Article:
Notes for Potential Hikers
The Plan and the Actual Trip
Our original goal was to hike from Lake Geneva to the Mediterranean Sea. Our route was about 390 miles, primarily on the GR5 but also included some lengthy alternate trails.
Halfway through the walk near the town of Modane, we decided we were not very excited about completing our planned route. As Modane has good rail connections to the rest of Europe, it was a convenient place to consider alternatives. While the mountain hiking was pleasant and the scenery generally attractive, we had started to feel each day was too similar to the day before. We had already passed through the highest regions with the most dramatic scenery and the mountain landscape was no longer changing in any substantive way. The towns were filled with tourists, the refuges were extremely crowded and interactions with their staff was most perfunctory. There were so many lifts bringing masses of people up into the mountains that it was hard to get into the rhythm of peaceful walking. The portion of our route concurrent with the Tour de Mont Blanc had been more crowded than any trail hiking we have ever done; the best part of the day had become the calm hiking time from 6:30 AM until 9:00 AM before the ski lifts started disgorging tourists.
It is impossible to predict what scenery and experiences will create joy on a long walk but on our best previous hikes we have always felt invigorated with a sense of wonder and surprise. On this trip, we did not have that magic. We had had a similar situation on our trip to Slovakia 2019; we abandoned that hike and changed to a completely satisfying long walk on the French Coast. As we were not feeling enthralled with the GR5, we hoped that trying something different would be a good solution.
The option of returning home early did not make sense as Europe has so many established trails; we spent time on the internet exploring various hiking possibilities and decided the Italian Dolomites would be a good destination. We had never visited this region and it has a reputation as a fine range of mountains. Since our flight home departed from Milan, going to the Dolomites kept us within an easy train ride to that city.
We left Modane and traveled to Milan on an afternoon train, and the following day took three trains to the tiny town of Villabassa/Niederdorf, just south of the border with Austria. From there we spent nineteen very enjoyable and satisfying days on two different routes in the Dolomites; a thru-hike of the Alta Via 1 and a portion of the Cammino delle Dolomiti.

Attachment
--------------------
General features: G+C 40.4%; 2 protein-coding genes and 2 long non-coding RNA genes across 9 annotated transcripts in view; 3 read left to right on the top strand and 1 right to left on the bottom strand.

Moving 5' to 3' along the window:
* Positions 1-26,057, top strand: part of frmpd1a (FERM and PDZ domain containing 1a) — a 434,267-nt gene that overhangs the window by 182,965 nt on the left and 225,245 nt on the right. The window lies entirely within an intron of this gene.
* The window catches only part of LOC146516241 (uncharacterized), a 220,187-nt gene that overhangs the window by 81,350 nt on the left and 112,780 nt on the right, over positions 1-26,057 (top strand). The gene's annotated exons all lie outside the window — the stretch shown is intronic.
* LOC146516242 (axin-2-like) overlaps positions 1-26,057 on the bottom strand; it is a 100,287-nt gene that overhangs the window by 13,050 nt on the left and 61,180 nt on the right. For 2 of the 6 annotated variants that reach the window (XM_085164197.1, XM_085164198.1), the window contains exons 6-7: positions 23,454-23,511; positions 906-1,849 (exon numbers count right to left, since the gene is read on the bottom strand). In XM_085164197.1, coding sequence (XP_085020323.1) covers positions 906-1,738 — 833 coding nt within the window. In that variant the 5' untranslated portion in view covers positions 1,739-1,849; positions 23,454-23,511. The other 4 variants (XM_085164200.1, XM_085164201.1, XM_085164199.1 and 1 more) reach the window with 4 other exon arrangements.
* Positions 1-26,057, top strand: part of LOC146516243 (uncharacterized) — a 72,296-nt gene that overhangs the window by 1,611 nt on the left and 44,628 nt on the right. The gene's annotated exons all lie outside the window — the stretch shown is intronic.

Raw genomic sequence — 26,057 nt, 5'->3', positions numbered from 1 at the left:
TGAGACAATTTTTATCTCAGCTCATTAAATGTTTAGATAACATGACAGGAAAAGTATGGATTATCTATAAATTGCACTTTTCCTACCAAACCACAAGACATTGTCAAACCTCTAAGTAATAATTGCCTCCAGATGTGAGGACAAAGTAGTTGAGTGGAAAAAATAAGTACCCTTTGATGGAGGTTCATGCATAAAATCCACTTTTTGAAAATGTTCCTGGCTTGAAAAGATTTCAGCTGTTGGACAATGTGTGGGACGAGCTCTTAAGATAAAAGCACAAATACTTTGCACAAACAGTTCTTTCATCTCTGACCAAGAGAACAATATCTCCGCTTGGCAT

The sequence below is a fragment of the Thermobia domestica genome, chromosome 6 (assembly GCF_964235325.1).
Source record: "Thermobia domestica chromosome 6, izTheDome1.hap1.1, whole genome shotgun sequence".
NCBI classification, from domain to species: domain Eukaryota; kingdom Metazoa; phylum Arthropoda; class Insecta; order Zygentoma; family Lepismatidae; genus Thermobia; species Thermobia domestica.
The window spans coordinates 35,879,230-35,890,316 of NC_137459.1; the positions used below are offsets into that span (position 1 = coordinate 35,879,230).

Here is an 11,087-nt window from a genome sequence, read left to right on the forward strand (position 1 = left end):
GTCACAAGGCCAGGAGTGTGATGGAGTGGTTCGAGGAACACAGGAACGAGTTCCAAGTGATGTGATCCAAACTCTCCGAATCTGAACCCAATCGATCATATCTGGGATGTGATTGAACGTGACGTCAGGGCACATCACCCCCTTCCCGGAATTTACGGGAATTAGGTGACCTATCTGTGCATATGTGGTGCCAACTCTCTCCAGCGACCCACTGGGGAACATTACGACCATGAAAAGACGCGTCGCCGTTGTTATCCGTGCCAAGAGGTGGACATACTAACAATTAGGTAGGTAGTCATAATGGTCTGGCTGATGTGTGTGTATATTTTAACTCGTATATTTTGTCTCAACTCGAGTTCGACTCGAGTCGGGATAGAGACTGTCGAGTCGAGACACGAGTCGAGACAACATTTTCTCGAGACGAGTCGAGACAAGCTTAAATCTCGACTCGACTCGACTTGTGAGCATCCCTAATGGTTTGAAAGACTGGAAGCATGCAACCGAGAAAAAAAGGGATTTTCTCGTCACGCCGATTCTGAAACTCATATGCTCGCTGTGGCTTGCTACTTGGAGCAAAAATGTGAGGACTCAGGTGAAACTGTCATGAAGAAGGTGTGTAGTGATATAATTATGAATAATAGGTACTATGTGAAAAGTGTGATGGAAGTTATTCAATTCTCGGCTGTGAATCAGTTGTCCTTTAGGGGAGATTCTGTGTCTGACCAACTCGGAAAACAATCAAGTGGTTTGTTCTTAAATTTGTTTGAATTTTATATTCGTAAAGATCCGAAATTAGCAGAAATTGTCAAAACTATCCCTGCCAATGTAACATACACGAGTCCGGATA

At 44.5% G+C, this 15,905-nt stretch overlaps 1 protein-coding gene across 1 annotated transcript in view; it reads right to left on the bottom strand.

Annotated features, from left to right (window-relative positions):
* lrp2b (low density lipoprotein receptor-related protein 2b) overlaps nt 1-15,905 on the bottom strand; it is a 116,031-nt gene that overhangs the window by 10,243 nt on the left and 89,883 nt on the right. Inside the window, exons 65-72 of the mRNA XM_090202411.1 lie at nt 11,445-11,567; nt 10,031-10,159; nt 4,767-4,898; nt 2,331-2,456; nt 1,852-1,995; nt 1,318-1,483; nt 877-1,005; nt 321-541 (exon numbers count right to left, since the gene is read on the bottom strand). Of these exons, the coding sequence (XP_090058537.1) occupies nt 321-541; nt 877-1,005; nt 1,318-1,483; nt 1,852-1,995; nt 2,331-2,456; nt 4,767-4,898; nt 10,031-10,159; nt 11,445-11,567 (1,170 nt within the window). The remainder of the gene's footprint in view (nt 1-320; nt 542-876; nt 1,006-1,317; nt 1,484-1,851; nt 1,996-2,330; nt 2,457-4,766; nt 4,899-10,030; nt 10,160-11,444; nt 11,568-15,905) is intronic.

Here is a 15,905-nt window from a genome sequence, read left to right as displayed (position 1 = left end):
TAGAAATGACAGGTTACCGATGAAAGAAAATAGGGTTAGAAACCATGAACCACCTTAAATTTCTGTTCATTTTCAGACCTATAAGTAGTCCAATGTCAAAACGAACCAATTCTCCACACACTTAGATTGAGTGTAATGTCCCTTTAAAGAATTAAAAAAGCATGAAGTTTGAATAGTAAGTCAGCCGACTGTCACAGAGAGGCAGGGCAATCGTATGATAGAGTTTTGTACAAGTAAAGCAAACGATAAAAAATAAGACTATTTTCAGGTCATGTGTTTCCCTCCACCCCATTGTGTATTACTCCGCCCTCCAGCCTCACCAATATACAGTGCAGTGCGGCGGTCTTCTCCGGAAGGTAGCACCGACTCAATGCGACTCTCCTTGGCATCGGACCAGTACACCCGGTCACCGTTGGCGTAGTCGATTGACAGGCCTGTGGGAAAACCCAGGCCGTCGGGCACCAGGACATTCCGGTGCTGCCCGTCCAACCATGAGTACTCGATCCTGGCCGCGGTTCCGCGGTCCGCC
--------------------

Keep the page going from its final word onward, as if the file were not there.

GR5 Route Notes
The GR5 is one of the major French Grand Randonnées, or long distance trails. The GR routes are documented, popular, and crisscross the entire country. They are usually well waymarked with signs and traditional GR paint blazes. Towns and refuges are frequent enough that most hikers do not carry a tent or large amounts of food.
The GR5 starts at Belgian border and ends at the Mediterranean Sea. The most popular section is called the Alpes Côte d’Azur; which starts on the southern shore of Lake Geneva in the French town of Thonon-les-Bains and finishes at the seaside city of Nice. There are numerous variations and alternates to the official GR route.
Our planned route was about 65% on the GR5 and 35% on alternates. We selected the alternates primarily to keep us higher in the mountains than the GR5 is routed as it often descends into valleys to provide walkers with access to towns and their services. We had not wanted to complete our walk in large and busy Nice, so we planned to finish via the GR52 to Menton, a much smaller and more pleasant town.
At the Col de Coux, we made our first significant diversion and walked east for three and a half days following portions of the Via Alpina Red, the Tour de la Vallée du Trient, and other routes. We rejoined the GR5 above Chamonix. Near Tignes, our second major diversion began when we acquired the GR55 and walked it for three days before rejoining the GR5 near Modane. In both cases, trail conditions were similar to those on the GR5.